Beyond Alex Crowley’s track record of deceitful campaigning – not to mention Boris Johnson’s own liberal attitude to the truth – it’s important to note a significant change in the Conservatives’ social media strategy this time around. In October it was reported that the party had hired two political campaigners, Sean Topham and Ben Guerin, who are credited with helping a rightwing coalition win a surprise victory in Australia’s election last spring. They are also known for running what the Guardian has described as a “large-scale professional disinformation network” for clients including the Saudi government and major polluters. It was reported they did this by finding loopholes in Facebook’s notoriously weak rules on transparent political campaigning by pretending to be grassroots, independent news sources.

Historically, the Tories have struggled to mobilise an authentic supporter base and to spread information organically, achieving less social media reach than Labour despite larger spends. It’s possible these ‘campaign groups’ could help the party to get around that – at least to an extent – this election.

Dubious tactics have already served the Conservative party well this election, with the Guardian pointing out that Crowley’s initial rule-breaking resulted in mainstream media coverage of his campaign that gave it a far larger reach than he could have hoped for with Facebook ads alone, in what could be considered a highly effective form of asymmetrical advertising. Topham and Guerin are known for pioneering ‘so bad it’s good’ advertising, in which people are baited into sharing terrible content simply to point out its absurdity or flagrant dishonesty, expanding its reach.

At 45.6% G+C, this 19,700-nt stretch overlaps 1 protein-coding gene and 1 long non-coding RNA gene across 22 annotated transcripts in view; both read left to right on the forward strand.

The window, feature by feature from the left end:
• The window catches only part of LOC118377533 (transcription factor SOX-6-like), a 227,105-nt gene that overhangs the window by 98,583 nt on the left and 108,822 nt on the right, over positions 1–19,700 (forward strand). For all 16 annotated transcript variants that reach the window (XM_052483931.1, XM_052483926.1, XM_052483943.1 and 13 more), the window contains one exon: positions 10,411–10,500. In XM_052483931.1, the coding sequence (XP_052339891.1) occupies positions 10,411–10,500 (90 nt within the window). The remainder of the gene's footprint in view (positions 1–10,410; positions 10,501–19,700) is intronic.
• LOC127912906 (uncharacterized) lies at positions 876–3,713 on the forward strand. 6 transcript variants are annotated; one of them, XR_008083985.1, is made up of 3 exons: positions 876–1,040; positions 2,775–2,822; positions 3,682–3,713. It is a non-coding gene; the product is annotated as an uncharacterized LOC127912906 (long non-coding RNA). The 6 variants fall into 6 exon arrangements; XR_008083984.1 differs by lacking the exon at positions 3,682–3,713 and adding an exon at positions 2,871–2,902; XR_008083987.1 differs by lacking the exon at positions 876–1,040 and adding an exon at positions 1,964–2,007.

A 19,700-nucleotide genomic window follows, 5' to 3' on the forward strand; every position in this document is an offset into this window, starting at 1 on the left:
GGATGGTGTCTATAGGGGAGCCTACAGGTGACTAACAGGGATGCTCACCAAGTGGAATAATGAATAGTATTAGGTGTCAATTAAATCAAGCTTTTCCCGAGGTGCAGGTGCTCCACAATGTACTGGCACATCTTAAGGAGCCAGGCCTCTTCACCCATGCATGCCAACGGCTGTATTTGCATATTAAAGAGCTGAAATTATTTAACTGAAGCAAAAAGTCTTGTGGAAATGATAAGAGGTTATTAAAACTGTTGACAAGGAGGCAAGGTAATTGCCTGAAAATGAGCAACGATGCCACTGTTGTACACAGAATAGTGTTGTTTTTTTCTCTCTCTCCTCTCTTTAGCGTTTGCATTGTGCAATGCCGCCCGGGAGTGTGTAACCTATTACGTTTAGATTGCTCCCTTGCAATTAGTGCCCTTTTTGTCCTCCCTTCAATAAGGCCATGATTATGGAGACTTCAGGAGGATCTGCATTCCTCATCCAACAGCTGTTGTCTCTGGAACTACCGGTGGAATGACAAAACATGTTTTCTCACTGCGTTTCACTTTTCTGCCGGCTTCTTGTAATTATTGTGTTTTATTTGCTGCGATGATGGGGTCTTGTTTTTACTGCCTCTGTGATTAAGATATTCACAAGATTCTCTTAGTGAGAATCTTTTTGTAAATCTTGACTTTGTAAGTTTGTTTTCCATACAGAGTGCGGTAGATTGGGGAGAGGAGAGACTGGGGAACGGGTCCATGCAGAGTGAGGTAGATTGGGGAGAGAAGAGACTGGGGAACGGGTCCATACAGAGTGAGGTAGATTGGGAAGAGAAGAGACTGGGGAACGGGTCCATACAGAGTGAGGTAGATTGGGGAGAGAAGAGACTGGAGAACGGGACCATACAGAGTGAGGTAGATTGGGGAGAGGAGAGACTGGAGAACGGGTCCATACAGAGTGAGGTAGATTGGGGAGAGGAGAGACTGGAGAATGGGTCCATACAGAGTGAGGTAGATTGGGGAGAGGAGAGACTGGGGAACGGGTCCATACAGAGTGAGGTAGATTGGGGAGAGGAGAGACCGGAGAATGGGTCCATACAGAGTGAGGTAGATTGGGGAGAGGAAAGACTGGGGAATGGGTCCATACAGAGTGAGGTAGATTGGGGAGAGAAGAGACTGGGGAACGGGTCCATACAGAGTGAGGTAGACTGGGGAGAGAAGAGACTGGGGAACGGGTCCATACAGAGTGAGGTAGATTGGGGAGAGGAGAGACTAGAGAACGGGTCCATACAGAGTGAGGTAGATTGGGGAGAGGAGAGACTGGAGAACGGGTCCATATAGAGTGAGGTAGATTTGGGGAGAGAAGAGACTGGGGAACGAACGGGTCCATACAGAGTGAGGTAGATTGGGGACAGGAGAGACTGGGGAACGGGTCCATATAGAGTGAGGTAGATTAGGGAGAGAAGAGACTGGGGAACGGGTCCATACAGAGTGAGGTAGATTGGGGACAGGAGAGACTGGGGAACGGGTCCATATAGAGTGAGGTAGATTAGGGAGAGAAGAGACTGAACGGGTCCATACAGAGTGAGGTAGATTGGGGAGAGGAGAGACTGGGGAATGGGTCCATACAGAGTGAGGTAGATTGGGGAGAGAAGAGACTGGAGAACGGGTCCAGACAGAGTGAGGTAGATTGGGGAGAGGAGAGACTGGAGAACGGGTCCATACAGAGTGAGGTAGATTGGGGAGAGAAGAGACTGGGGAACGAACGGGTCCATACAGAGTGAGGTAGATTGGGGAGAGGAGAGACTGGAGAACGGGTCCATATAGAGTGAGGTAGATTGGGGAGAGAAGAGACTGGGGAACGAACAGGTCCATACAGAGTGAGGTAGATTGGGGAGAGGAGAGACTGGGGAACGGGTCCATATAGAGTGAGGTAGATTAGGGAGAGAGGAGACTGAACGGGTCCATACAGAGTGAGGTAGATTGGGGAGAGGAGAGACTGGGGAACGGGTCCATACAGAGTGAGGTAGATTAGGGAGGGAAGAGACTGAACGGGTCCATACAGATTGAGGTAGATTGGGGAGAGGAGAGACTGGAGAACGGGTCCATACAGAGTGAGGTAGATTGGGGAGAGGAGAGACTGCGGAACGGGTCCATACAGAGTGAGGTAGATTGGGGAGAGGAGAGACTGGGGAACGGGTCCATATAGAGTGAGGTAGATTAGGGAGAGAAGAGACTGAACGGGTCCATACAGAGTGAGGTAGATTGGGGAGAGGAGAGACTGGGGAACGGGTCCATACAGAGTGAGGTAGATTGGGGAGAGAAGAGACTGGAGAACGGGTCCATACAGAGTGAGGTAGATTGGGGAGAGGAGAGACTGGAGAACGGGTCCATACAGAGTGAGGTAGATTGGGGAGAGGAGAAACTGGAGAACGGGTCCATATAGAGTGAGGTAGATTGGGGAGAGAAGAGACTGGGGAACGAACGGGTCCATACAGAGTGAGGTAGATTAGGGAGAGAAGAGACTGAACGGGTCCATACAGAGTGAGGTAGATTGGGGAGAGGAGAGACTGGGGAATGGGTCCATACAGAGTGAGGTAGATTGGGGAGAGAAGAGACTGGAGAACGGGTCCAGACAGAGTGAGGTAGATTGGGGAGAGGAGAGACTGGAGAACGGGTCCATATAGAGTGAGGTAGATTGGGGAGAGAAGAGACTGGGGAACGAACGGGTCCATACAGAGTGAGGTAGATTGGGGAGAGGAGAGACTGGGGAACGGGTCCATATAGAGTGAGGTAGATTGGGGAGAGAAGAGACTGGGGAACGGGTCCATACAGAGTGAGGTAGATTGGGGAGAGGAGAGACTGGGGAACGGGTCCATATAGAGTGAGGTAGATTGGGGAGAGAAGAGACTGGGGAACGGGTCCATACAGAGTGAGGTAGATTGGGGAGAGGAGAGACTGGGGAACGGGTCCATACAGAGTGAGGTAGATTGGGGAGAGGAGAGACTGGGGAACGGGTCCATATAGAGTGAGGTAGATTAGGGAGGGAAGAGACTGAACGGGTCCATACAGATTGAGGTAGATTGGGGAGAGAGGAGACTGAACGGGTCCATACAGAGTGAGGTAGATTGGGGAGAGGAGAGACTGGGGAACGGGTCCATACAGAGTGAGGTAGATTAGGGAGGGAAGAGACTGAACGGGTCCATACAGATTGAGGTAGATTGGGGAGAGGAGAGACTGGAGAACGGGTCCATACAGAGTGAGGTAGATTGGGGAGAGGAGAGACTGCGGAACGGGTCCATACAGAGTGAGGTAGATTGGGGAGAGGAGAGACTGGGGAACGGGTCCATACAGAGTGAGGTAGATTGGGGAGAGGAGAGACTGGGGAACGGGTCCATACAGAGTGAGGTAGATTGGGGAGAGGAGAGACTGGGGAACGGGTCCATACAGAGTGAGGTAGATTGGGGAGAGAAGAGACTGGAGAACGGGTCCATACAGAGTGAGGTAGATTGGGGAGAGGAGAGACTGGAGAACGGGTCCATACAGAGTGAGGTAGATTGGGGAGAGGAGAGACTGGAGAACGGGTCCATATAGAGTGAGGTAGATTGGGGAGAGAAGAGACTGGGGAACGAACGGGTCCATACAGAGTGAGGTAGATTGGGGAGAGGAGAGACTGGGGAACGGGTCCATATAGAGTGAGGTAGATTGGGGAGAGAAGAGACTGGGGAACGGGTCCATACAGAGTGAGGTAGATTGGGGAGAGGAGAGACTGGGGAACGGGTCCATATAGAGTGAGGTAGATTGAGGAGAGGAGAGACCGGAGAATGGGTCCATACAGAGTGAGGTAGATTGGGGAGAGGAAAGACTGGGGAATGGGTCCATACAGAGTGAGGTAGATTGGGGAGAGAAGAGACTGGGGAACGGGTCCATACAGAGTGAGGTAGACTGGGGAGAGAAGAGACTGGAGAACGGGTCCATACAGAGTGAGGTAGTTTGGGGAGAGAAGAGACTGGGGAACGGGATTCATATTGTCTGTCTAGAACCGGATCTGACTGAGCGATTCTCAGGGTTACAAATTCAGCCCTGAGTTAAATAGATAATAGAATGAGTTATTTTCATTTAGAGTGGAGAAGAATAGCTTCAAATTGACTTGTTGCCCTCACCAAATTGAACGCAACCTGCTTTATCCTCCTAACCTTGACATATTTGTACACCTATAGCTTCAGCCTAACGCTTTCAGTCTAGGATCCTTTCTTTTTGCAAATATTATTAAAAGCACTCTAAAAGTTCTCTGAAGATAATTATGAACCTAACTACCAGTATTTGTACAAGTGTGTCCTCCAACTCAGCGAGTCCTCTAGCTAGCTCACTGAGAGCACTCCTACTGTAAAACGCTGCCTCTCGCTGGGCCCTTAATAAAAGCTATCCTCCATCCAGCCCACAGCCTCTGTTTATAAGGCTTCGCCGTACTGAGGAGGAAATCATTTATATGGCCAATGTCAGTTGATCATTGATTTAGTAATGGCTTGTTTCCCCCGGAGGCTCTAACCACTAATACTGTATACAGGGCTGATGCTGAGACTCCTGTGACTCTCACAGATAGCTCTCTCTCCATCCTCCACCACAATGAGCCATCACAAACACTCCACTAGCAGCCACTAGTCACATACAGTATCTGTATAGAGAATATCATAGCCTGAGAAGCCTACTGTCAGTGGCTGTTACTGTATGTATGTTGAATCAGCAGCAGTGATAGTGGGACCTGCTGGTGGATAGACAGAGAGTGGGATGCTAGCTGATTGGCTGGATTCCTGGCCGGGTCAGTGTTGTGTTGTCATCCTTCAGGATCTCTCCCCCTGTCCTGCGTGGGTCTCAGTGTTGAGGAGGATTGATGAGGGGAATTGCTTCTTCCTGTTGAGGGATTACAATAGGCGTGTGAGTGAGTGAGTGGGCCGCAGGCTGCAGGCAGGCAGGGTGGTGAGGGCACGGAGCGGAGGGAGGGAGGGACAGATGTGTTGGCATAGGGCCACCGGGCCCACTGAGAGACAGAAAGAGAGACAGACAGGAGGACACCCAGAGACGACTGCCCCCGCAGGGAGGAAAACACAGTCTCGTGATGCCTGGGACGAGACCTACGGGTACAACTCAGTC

Here are the five groups and their founders, in case you want to dig around more for yourself.

Fair Tax Campaign.

(screenshot: Facebook)

Created: 13 October 2019.

Set up by: Alex Crowley, a political adviser who worked on Johnson’s Tory leadership campaign, two mayoral campaigns and wrote a book about him.

Spend so far: £1,551.

Line: Corbyn would make everyone pay loads of tax.


(screenshot: Facebook)

Created: 29 October 2019.

Set up by: Suraj Sharma, a Tory councillor in Chiselhurst.

Spend so far: £8,830.

Line: The Labour party is bad for the economy.

Parents’ Choice.

(screenshot: Facebook)

Created: 11 October 2019.

Set up by: Richard Patrick Tracey, a retired Conservative party politician.

Spend so far: £3,710.

Line: Private schools are good, actually.

Right to Rent, Right to Own, Right to Buy.

(screenshot: Facebook)

Created: 3o September 2019.

Set up by: Jennifer Powers, a policy and strategy consultant who works for the Conservative party.

Spend so far: £2,898.

Line: Corbyn will steal your house.

Campaign Against Corbynism.

(screenshot: Facebook)

Created: The outlier – 27 April 2019 (but note that it didn’t start spending until last week).

Set up by: James Bickerton, a Daily Express journalist, with a background in politics and PR.

Spend so far: £6,368.

Line: Corbyn, bad.

Charlotte England is a commissioning editor at Novara Media. She has also written for the Guardian, the Independent and VICE, among others.

Charlotte England is head of articles at Novara Media.